A Faulty Brake Light Switch
The brake light switch is responsible for turning on your brake lights when you hit the brakes. If it’s faulty, out of position, or otherwise compromised, your car’s brake lights won’t light when braking. This goes for all car brands, including Subaru.
Brake light switch issues have been particularly rampant in Subarus in recent years, so much so that they prompted a recall of about 1,303,530 vehicles for brake light switch replacement.
Here’s a table showing the specific models affected by this recall:
|Model||Manufacturing Period Subject to Recall|
|Crosstrek||May 17, 2010 – June 13, 2017.|
|Forester||December 18, 2010 – April 28,2016.|
|Impreza 4-door models||April 26, 2007 – October 28, 2016.|
|Impreza 5-door models||April 28, 2007 – October 3, 2016.|
|WRX 4-door models||April 26, 2007 – January 15, 2014.|
How to Fix a Bad Brake Light Switch
First off, determine whether your car was subject to the recall described above. If it was, chances are you missed an email from Subaru informing you of the issue. Just get in touch with them and see if you can have the switch replaced for free. It only takes an hour or so.
If your model isn’t subject to the recall, you’ll need to do a bit of troubleshooting to determine whether the switch is indeed what’s stopping the brake lights from illuminating.
Here are a few signs to look out for:
- If your car is automatic, it won’t shift out of Park even if you take your foot off the brake pedal.
- Stability control and anti-lock braking issues.
- If you own one of the newer Subaru models with EyeSight® Driver Assist Technology and a push-button starter, these features may not work.
If it turns out that your brake light switch is faulty, you’ll need to replace it on your own. Here’s a
Youtube video to walk you through the process:
Of course, you can always hire someone to do it for you. If you need help finding a mechanic, check out our guide on what to look for when choosing a Subaru mechanic.
Expect to spend anywhere between $60 and $250, depending on your car model and who you hire to do the replacement (if you choose not to DIY).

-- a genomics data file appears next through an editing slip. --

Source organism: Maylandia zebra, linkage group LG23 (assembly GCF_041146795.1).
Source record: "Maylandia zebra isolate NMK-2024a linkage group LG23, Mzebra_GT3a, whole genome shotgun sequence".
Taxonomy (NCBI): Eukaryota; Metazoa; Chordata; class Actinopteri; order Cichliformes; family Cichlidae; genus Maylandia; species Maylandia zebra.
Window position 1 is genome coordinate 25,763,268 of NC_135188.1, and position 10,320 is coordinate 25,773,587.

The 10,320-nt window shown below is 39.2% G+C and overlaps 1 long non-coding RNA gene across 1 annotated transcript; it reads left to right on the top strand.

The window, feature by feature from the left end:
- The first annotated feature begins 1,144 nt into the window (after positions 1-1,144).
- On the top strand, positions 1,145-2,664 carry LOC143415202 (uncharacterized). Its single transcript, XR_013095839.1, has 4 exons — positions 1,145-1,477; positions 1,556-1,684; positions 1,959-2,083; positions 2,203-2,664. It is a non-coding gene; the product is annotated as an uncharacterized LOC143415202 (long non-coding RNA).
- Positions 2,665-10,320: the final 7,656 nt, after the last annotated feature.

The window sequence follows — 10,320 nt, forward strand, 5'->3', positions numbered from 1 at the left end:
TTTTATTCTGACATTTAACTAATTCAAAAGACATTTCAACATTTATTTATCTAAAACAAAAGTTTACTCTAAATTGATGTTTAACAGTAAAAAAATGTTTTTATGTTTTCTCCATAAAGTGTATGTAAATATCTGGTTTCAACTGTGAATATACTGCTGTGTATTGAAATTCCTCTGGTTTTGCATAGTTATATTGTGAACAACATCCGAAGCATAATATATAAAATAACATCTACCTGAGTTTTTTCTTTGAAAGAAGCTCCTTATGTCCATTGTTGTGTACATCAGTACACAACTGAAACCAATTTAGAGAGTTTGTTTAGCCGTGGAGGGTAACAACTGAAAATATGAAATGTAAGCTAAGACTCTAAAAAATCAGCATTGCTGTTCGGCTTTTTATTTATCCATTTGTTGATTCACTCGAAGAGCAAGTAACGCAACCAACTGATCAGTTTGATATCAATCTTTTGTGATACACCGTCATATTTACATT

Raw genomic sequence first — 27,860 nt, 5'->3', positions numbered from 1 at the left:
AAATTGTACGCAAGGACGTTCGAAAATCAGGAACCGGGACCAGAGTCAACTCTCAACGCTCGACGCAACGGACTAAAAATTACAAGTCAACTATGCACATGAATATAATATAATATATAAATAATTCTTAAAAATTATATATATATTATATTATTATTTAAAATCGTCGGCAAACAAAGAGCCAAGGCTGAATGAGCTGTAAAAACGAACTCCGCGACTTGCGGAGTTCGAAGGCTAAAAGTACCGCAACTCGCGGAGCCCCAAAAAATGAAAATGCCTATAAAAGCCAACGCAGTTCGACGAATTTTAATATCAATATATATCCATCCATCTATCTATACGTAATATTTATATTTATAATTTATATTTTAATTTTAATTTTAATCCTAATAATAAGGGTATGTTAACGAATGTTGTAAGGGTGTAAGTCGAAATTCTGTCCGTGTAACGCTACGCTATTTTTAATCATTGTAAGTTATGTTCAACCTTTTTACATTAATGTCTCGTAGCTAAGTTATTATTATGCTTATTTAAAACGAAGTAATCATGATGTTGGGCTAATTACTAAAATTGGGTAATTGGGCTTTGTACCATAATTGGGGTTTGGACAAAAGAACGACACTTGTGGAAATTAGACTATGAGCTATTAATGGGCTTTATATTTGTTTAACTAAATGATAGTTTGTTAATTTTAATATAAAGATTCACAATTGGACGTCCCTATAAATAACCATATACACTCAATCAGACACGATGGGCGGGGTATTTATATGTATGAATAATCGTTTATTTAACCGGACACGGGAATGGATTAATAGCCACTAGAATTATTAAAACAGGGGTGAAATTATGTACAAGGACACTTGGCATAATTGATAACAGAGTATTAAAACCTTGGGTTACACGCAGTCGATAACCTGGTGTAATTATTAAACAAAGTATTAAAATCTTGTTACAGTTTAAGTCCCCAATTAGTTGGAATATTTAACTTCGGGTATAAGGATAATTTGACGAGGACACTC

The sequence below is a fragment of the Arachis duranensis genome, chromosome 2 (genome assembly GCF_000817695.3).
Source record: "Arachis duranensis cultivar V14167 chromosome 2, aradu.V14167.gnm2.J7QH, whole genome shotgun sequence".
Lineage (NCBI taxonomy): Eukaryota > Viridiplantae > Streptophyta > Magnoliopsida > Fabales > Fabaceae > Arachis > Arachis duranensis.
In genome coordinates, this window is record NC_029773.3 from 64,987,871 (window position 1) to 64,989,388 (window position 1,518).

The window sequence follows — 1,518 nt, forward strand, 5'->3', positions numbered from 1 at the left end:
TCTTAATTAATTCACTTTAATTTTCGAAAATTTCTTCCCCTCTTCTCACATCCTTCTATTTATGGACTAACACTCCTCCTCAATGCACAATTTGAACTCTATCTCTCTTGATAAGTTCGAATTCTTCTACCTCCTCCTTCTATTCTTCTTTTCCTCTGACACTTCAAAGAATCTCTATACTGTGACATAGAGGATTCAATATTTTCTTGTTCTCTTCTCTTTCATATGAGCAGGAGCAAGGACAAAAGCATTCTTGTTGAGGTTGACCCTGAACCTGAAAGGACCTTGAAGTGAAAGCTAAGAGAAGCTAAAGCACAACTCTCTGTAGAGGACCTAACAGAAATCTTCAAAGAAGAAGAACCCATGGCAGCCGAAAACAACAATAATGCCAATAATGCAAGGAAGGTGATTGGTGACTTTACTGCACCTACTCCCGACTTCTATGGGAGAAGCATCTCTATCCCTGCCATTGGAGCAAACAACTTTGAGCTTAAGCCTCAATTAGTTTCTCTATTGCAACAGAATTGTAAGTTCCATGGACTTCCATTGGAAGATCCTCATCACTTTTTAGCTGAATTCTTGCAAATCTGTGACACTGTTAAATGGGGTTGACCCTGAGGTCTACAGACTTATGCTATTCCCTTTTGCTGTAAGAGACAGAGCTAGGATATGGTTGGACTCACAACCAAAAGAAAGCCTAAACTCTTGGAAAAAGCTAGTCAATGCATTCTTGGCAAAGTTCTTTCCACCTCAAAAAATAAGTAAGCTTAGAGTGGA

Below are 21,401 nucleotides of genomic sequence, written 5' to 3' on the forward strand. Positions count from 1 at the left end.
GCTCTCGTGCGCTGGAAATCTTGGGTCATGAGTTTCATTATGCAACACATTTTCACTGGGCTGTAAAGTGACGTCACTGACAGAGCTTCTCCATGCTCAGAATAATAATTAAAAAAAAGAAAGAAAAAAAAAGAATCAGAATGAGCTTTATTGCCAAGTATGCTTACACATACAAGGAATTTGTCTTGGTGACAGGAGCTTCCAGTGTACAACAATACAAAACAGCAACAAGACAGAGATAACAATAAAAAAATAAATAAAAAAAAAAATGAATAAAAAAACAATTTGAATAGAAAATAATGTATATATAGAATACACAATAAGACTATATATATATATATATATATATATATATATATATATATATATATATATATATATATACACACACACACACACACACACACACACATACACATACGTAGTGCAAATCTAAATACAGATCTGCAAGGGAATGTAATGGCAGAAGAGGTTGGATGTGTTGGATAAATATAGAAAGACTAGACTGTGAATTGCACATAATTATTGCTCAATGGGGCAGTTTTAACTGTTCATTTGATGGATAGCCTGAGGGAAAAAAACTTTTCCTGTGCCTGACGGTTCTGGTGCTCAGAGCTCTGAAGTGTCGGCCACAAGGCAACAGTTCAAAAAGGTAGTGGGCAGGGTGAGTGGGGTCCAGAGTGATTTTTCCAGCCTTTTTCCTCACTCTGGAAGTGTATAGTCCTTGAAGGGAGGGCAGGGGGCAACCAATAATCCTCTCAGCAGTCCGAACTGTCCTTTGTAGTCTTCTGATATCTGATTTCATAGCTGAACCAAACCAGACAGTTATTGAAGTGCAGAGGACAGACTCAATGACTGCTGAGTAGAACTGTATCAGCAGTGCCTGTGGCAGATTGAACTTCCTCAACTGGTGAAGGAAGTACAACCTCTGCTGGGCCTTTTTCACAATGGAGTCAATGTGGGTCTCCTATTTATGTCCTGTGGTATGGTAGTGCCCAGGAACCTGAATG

Blown-Out Brake Light Bulbs
If one of the brake lights won’t light up and the other one is working fine, the former’s bulb is likely blown out. It’s not common for both brake light bulbs to blow out at the same time unless you’ve neglected them for a long time.
How to Fix Blown-Out Brake Light Bulbs
Start by inspecting the affected bulb for blown filaments or dark spots. If you don’t notice any of these signs and still suspect the bulb is blown, remove the entire rear light and test the bulb with any external 12-volt power source.
Once you’re sure the issue is a blown bulb, purchase a new bulb for about $5 to $10 (the price may be higher depending on the bulb design) and install it per the instructions in the Youtube video below. It covers brake light replacement for a Subaru Outback, but the steps are virtually identical for other models.
It’s worth noting that this article focused on the primary reasons Subaru brake lights fail to illuminate. There are other less-common causes, like wiring issues, but these are almost impossible to troubleshoot without expert help because car lighting circuits can be difficult to navigate for the average person.
So if your brake lights still don’t light up after trying the fixes we’ve discussed, you should bring your car to a Subaru expert. If you are in the Little Rock, Arkansas area, give us a call today!